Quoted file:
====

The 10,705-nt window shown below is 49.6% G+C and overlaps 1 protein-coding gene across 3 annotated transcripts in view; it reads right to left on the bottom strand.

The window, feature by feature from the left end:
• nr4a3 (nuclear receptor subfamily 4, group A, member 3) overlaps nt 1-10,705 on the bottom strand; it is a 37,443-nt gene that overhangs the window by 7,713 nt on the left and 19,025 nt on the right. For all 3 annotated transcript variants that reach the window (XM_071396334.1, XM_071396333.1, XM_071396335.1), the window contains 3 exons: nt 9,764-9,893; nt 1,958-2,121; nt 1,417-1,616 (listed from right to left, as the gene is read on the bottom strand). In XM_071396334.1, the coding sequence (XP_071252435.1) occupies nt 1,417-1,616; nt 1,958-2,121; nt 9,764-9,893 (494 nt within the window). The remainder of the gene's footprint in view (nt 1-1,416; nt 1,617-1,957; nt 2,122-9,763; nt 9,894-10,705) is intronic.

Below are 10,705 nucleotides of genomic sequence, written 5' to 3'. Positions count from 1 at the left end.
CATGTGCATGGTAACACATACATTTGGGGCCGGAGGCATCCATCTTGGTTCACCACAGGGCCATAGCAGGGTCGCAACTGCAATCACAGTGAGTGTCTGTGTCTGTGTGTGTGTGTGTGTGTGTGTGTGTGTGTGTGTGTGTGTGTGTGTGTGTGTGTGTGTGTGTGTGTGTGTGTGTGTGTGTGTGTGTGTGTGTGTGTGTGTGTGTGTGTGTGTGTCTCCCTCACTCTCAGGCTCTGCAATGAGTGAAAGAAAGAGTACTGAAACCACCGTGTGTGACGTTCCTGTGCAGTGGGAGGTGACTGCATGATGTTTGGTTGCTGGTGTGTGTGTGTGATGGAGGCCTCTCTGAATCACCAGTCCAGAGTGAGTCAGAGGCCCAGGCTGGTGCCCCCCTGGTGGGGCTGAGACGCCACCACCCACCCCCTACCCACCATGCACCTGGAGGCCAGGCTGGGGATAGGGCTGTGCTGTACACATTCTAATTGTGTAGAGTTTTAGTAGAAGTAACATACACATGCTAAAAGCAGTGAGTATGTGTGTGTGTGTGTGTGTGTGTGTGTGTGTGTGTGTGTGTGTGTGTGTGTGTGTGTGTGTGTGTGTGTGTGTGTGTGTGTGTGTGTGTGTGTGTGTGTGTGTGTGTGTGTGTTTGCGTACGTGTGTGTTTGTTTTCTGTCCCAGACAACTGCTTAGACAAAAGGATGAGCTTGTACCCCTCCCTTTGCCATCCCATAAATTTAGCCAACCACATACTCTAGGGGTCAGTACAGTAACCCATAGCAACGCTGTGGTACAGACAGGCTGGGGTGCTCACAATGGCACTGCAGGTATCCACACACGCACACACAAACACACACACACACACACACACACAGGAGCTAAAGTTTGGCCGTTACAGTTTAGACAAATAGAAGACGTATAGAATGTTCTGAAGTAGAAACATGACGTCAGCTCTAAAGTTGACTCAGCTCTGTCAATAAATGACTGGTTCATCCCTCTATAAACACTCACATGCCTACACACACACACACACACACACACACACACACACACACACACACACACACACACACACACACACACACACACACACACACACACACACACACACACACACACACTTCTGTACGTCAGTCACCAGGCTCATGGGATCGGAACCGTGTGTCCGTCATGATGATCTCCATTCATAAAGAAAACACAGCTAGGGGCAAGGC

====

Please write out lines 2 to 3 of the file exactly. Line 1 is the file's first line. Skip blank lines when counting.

The window, feature by feature from the left end:
• nr4a3 (nuclear receptor subfamily 4, group A, member 3) overlaps nt 1-10,705 on the bottom strand; it is a 37,443-nt gene that overhangs the window by 7,713 nt on the left and 19,025 nt on the right. For all 3 annotated transcript variants that reach the window (XM_071396334.1, XM_071396333.1, XM_071396335.1), the window contains 3 exons: nt 9,764-9,893; nt 1,958-2,121; nt 1,417-1,616 (listed from right to left, as the gene is read on the bottom strand). In XM_071396334.1, the coding sequence (XP_071252435.1) occupies nt 1,417-1,616; nt 1,958-2,121; nt 9,764-9,893 (494 nt within the window). The remainder of the gene's footprint in view (nt 1-1,416; nt 1,617-1,957; nt 2,122-9,763; nt 9,894-10,705) is intronic.